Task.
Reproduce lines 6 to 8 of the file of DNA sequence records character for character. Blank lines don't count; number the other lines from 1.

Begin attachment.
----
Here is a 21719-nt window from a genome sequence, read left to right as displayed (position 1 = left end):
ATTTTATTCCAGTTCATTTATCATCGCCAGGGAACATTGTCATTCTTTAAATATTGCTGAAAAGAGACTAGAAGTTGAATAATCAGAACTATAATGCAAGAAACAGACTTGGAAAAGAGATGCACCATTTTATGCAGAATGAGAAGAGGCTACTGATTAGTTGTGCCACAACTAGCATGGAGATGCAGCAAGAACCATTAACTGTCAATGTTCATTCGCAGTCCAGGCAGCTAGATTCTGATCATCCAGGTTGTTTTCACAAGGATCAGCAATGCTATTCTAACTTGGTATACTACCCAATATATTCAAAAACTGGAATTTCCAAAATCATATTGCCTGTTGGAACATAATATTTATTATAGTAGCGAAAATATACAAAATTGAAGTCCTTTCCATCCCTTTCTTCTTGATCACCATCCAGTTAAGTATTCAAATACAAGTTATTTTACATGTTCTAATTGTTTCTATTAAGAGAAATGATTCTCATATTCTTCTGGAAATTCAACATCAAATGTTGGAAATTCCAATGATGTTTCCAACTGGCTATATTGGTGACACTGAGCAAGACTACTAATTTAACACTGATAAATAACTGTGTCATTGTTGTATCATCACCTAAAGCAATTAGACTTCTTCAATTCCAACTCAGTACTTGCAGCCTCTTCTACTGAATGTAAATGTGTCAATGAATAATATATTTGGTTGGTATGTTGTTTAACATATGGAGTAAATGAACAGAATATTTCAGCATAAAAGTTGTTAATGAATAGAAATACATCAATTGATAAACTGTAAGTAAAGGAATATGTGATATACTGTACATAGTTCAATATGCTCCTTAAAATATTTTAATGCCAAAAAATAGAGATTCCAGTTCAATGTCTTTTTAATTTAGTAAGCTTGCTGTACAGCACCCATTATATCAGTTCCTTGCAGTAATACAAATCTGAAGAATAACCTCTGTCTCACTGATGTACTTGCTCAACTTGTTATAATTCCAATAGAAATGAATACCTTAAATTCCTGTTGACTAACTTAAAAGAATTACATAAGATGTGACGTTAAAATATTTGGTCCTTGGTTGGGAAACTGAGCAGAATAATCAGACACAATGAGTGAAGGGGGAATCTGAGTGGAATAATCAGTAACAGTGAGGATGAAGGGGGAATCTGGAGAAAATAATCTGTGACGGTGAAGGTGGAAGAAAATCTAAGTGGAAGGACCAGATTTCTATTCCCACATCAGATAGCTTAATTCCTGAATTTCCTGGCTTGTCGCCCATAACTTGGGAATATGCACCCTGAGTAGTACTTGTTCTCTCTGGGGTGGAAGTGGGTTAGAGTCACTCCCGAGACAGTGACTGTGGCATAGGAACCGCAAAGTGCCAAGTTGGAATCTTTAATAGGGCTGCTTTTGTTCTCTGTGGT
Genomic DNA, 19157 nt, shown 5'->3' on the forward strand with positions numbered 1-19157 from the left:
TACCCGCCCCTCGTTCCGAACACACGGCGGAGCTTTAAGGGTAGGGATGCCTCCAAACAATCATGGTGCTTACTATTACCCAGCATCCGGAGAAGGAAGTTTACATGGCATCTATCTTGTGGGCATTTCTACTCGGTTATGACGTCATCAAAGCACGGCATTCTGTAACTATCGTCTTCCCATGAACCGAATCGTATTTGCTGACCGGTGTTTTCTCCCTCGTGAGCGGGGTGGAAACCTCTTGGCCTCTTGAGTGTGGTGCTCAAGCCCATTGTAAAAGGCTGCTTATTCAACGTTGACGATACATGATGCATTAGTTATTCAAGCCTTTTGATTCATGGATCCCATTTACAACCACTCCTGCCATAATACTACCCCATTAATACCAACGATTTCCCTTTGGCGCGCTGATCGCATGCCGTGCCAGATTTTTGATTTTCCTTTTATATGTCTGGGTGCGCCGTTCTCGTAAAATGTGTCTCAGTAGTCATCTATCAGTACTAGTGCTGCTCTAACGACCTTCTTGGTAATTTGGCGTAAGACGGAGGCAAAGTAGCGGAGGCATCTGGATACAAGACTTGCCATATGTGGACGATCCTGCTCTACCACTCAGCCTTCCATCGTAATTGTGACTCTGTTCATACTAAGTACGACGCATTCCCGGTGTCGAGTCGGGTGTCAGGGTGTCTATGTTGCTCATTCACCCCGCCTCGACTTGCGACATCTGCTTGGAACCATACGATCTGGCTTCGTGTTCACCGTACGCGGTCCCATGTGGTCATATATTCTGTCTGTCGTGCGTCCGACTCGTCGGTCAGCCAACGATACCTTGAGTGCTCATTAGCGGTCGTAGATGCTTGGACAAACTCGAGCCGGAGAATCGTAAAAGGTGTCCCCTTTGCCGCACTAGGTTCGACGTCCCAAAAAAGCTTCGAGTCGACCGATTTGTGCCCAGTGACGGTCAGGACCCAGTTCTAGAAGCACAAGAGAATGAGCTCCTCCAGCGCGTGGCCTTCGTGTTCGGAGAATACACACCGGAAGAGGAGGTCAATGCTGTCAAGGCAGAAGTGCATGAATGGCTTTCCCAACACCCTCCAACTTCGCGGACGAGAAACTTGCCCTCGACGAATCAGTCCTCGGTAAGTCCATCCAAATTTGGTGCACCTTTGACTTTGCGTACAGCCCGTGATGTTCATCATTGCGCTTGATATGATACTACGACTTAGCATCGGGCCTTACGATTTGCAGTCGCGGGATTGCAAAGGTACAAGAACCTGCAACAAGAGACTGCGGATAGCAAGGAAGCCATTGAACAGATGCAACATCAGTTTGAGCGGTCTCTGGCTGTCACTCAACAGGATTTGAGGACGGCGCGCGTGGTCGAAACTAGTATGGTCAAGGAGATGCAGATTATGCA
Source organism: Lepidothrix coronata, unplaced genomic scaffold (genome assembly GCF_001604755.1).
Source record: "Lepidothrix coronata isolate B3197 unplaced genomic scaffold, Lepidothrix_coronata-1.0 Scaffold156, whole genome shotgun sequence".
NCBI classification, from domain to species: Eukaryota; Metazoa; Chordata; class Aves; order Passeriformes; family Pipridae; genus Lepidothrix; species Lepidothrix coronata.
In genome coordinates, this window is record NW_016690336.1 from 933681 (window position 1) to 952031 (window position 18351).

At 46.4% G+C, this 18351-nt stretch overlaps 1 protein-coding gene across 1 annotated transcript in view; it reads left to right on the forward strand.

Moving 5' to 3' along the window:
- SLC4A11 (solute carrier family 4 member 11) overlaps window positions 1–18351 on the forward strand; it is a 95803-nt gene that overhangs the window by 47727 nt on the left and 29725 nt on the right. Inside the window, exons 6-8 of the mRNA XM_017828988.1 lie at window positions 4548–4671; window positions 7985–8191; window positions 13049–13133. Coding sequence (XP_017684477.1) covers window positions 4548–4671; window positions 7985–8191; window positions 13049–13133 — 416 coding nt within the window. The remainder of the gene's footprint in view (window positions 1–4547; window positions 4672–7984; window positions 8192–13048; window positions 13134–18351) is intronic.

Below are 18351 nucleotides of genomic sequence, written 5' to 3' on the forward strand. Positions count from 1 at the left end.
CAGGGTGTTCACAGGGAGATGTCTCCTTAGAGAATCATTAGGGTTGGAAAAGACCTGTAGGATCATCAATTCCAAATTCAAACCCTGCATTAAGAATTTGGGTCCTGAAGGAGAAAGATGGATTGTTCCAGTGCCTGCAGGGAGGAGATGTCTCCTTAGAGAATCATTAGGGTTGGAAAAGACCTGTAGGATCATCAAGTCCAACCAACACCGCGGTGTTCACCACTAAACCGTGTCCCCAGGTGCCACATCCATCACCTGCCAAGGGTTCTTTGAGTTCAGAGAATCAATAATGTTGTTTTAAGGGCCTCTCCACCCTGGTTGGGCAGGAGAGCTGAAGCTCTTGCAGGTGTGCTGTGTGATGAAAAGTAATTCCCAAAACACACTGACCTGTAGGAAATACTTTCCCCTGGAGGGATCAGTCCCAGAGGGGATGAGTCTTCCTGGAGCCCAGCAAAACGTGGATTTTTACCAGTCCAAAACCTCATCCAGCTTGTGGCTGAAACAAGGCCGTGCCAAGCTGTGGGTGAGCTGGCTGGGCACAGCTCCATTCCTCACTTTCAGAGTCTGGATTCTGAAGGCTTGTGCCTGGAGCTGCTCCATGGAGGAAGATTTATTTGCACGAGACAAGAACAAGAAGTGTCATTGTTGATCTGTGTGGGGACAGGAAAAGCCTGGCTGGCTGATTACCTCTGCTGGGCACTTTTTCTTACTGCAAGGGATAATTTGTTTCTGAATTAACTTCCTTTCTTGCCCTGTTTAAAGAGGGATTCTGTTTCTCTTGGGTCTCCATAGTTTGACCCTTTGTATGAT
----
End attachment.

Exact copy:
Source record: "Lepidothrix coronata isolate B3197 unplaced genomic scaffold, Lepidothrix_coronata-1.0 Scaffold156, whole genome shotgun sequence".
NCBI classification, from domain to species: Eukaryota; Metazoa; Chordata; class Aves; order Passeriformes; family Pipridae; genus Lepidothrix; species Lepidothrix coronata.
In genome coordinates, this window is record NW_016690336.1 from 933681 (window position 1) to 952031 (window position 18351).